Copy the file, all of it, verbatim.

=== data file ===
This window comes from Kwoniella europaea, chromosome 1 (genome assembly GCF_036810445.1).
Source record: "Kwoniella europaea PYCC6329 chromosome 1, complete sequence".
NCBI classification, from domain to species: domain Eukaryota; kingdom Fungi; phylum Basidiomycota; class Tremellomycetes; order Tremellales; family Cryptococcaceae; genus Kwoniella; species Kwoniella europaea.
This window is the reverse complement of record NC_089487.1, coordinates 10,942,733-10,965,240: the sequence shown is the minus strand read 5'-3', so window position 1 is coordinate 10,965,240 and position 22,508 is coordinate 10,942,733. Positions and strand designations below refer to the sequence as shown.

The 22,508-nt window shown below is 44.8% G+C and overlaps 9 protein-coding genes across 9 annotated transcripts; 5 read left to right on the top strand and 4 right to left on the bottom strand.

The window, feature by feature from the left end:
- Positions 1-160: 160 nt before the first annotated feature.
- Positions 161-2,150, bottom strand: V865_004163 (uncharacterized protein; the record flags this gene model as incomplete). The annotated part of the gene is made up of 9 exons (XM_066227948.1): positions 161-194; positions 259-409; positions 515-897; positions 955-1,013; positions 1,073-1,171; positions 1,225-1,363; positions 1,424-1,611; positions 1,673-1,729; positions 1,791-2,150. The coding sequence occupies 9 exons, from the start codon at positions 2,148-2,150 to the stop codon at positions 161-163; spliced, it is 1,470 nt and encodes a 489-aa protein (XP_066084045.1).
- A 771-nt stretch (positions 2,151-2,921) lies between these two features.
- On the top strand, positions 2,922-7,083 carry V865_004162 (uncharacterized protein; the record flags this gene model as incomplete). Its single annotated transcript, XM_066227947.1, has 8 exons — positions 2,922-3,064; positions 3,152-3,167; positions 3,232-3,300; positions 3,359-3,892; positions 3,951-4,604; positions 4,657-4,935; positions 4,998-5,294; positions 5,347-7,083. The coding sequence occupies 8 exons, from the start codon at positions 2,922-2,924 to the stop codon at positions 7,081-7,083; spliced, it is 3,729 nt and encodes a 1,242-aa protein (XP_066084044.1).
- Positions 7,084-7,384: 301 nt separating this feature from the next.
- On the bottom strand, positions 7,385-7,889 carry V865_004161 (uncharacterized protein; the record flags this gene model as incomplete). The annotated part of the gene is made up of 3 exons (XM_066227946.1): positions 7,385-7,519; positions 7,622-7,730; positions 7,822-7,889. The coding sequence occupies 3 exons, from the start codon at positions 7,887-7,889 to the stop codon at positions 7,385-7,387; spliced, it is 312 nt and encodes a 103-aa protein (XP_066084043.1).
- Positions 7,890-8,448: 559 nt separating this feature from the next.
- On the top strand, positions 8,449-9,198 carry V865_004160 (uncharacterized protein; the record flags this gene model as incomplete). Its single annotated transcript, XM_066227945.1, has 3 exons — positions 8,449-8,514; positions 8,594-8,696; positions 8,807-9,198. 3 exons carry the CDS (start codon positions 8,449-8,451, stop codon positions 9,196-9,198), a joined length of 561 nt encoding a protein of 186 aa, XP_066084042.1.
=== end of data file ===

This window comes from Kwoniella europaea, chromosome 1 (genome assembly GCF_036810445.1).
Source record: "Kwoniella europaea PYCC6329 chromosome 1, complete sequence".
NCBI classification, from domain to species: domain Eukaryota; kingdom Fungi; phylum Basidiomycota; class Tremellomycetes; order Tremellales; family Cryptococcaceae; genus Kwoniella; species Kwoniella europaea.
This window is the reverse complement of record NC_089487.1, coordinates 10,942,733-10,965,240: the sequence shown is the minus strand read 5'-3', so window position 1 is coordinate 10,965,240 and position 22,508 is coordinate 10,942,733. Positions and strand designations below refer to the sequence as shown.

The 22,508-nt window shown below is 44.8% G+C and overlaps 9 protein-coding genes across 9 annotated transcripts; 5 read left to right on the top strand and 4 right to left on the bottom strand.

The window, feature by feature from the left end:
- Positions 1-160: 160 nt before the first annotated feature.
- Positions 161-2,150, bottom strand: V865_004163 (uncharacterized protein; the record flags this gene model as incomplete). The annotated part of the gene is made up of 9 exons (XM_066227948.1): positions 161-194; positions 259-409; positions 515-897; positions 955-1,013; positions 1,073-1,171; positions 1,225-1,363; positions 1,424-1,611; positions 1,673-1,729; positions 1,791-2,150. The coding sequence occupies 9 exons, from the start codon at positions 2,148-2,150 to the stop codon at positions 161-163; spliced, it is 1,470 nt and encodes a 489-aa protein (XP_066084045.1).
- A 771-nt stretch (positions 2,151-2,921) lies between these two features.
- On the top strand, positions 2,922-7,083 carry V865_004162 (uncharacterized protein; the record flags this gene model as incomplete). Its single annotated transcript, XM_066227947.1, has 8 exons — positions 2,922-3,064; positions 3,152-3,167; positions 3,232-3,300; positions 3,359-3,892; positions 3,951-4,604; positions 4,657-4,935; positions 4,998-5,294; positions 5,347-7,083. The coding sequence occupies 8 exons, from the start codon at positions 2,922-2,924 to the stop codon at positions 7,081-7,083; spliced, it is 3,729 nt and encodes a 1,242-aa protein (XP_066084044.1).
- Positions 7,084-7,384: 301 nt separating this feature from the next.
- On the bottom strand, positions 7,385-7,889 carry V865_004161 (uncharacterized protein; the record flags this gene model as incomplete). The annotated part of the gene is made up of 3 exons (XM_066227946.1): positions 7,385-7,519; positions 7,622-7,730; positions 7,822-7,889. The coding sequence occupies 3 exons, from the start codon at positions 7,887-7,889 to the stop codon at positions 7,385-7,387; spliced, it is 312 nt and encodes a 103-aa protein (XP_066084043.1).
- Positions 7,890-8,448: 559 nt separating this feature from the next.
- On the top strand, positions 8,449-9,198 carry V865_004160 (uncharacterized protein; the record flags this gene model as incomplete). Its single annotated transcript, XM_066227945.1, has 3 exons — positions 8,449-8,514; positions 8,594-8,696; positions 8,807-9,198. 3 exons carry the CDS (start codon positions 8,449-8,451, stop codon positions 9,196-9,198), a joined length of 561 nt encoding a protein of 186 aa, XP_066084042.1.